The Financial Stability Oversight Council — the federal agency in charge of keeping the U.S. financial system upright — wants to change a 2019 document that limits how it tries to keep problems at life insurers, money market funds, cryptocurrency firms and other nonbank financial companies from destroying the economy.
FSOC announced Friday that it’s proposing a new version of the document that would free it from the 2019 restrictions.
FSOC started a fight with life insurers and their regulators by designating companies such as MetLife and Prudential Financial as “systemically important financial institutions,” or companies needing extra oversight.
Life insurers argued that the SIFI designation process was unclear, arbitrary and unfair.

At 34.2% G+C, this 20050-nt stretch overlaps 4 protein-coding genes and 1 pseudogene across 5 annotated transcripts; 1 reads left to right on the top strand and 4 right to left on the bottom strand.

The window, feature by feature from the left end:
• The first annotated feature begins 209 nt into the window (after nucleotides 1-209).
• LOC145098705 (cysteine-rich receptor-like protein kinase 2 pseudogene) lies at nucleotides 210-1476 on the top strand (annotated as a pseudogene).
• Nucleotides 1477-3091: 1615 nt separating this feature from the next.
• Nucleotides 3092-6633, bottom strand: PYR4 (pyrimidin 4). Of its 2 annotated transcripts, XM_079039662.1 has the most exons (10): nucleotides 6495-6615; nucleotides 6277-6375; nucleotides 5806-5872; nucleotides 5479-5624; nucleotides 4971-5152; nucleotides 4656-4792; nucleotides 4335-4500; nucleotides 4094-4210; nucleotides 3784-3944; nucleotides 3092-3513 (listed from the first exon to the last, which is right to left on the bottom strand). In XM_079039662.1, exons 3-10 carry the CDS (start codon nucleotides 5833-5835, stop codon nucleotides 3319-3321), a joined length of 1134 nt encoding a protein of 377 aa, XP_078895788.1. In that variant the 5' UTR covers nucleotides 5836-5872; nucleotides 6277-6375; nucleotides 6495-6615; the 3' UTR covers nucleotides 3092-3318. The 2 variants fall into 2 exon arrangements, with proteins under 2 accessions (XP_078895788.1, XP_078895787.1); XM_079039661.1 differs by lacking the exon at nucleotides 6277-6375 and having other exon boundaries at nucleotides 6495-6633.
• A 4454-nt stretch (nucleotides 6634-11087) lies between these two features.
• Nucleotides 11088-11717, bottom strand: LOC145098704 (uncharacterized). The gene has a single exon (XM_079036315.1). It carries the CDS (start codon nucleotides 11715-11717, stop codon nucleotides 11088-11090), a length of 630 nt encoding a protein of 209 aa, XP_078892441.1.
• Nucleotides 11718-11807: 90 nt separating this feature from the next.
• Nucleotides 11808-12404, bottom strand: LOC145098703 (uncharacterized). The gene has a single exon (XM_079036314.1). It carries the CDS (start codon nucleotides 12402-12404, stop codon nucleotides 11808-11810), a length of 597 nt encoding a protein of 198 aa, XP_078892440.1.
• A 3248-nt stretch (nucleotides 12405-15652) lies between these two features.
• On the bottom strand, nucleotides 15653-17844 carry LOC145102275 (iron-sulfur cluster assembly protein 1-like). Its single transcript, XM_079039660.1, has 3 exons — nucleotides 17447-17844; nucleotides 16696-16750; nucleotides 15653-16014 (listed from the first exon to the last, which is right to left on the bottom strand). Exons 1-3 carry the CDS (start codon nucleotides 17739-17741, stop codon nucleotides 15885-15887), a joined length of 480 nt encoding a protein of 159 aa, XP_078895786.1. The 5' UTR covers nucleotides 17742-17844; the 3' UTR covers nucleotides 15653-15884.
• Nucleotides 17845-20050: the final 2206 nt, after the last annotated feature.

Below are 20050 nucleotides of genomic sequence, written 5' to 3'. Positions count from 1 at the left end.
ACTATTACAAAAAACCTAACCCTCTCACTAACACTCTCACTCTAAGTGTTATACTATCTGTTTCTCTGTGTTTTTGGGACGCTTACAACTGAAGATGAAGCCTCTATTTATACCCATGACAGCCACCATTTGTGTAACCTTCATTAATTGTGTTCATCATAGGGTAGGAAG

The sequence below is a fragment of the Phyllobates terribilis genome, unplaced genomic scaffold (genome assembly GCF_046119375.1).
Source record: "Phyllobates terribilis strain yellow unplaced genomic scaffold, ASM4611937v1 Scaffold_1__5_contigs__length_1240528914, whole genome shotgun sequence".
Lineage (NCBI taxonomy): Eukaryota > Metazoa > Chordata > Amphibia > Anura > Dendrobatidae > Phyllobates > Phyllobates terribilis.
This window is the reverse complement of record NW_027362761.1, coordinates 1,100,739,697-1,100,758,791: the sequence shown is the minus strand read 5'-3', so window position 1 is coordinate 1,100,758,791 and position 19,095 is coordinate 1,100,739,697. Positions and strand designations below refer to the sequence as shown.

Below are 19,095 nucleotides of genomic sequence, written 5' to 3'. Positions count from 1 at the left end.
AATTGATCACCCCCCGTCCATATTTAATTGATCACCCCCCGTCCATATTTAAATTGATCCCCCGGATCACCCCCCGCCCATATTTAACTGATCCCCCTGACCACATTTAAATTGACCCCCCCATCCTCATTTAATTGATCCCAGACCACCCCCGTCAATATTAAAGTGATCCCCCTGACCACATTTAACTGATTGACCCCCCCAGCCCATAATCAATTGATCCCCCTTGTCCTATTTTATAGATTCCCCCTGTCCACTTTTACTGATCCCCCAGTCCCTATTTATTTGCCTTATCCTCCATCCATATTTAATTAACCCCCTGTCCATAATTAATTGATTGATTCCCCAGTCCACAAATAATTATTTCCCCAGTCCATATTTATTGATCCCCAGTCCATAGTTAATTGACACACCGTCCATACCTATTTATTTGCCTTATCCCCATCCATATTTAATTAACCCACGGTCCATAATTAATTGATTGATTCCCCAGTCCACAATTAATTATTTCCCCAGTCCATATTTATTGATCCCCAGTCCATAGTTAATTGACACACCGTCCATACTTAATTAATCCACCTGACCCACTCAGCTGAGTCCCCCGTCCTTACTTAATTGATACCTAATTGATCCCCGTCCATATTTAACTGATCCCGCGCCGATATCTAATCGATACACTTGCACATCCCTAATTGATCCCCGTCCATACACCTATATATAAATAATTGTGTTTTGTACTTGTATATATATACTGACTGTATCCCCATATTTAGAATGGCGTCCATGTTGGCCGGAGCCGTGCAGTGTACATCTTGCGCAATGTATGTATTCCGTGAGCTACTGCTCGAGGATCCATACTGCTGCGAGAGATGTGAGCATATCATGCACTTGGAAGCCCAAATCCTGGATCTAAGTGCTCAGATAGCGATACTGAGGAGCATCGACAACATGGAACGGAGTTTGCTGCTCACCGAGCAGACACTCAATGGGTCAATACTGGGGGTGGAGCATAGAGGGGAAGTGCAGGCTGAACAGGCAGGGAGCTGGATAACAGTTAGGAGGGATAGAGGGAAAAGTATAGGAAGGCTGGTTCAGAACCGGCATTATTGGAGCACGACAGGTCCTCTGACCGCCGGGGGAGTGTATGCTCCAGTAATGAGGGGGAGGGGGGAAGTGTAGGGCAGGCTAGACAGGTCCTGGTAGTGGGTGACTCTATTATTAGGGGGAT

MetLife sued FSOC over its SIFI designation. A federal appeals court threw out MetLife’s designation in 2018.
FSOC withdrew the last designation of a nonbank company — Prudential Financial — in October 2018.
FSOC says it needs more flexibility to address potential risks as early and as quickly as possible, and that comparing the potential benefits of focusing attention on a nonbank company to the potential impact on the company is not useful.
“This is in part because it is not feasible to estimate with any certainty the likelihood, magnitude or timing of a future financial crisis,” FSOC said. FSOC argued that, if it does prevent a financial crisis, it would save the country trillions of dollars.
FSOC noted that it consults with state regulators and federal regulatory agencies regularly, and that its own members are made up mostly of state and federal agency heads.
“The council expects that most potential risks to financial stability will continue to be addressed by existing regulators rather than by use of the council’s nonbank financial company designation authority,” FSOC said.
Author(s): Allison Bell
Publication Date: 24 Apr 2023
Publication Site: Think Advisor